We’ve covered a lot of the news regarding the growth of microinsurance in the Philippines, particularly microinsurance for weather and disaster cover pilots, and the Asian country seems to be continuing to adopt insurance for low-income people quicker than many other countries.
The Philippines is particularly exposed to a range of weather extremes (such as typhoons, rainfall and flooding) and also natural disasters (such as earthquakes, volcanoes and tsunami) so it’s essential that the country encourages the population to cover themselves through the newly available microinsurance schemes. Without private cover, the Philippine government would find itself paying for reconstruction every time disaster struck, where as with microinsurance some of the burden falls on the re/insurance markets.
Of course microinsurance isn’t just about disasters and weather-index insurance, it also includes life, health, credit, auto and more. The growth of microinsurance in the Philippines has led the insurance regulator there to suggest that insurance penetration in the country could reach as much as 20% by the end of 2011.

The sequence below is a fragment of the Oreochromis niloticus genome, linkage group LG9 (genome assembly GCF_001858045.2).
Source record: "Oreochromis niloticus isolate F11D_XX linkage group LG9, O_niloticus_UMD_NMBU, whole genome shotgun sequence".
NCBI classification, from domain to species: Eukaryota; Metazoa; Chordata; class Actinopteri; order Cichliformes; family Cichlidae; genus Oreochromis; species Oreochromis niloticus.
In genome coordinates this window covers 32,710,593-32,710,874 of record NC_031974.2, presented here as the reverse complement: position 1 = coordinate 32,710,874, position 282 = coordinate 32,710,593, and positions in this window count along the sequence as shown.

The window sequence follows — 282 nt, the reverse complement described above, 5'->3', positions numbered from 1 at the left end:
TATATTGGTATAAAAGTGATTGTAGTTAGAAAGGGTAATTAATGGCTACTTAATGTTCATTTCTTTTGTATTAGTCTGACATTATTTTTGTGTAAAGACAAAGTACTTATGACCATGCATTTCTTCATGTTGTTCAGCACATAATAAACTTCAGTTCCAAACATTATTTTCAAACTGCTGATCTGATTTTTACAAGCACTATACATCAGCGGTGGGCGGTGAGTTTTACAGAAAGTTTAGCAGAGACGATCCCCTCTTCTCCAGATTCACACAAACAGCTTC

That may seem like a low number to anyone from the west, where insurance penetration numbers often exceed 60%+, but in a still developing nation such as the Philippines this is real progress.
There is continuing investment in microinsurance in the Philippines as well which will help them achieve that percentage and grow it over coming years. Just yesterday it was announced that the Leapfrog Investments venture capital fund intends to invest $20m in a Philippine company planning further microinsurance products.
Microinsurance is going to help markets such as the Philippines become accustomed to the concept of insurance and create markets for both reinsurance and insurance companies in the area. Leapfrog have suggested that microinsurance could be a $40 billion industry in developing nations, over time that figure will grow as the population of those countries become more sophisticated financially and average wealth in the developing world grows.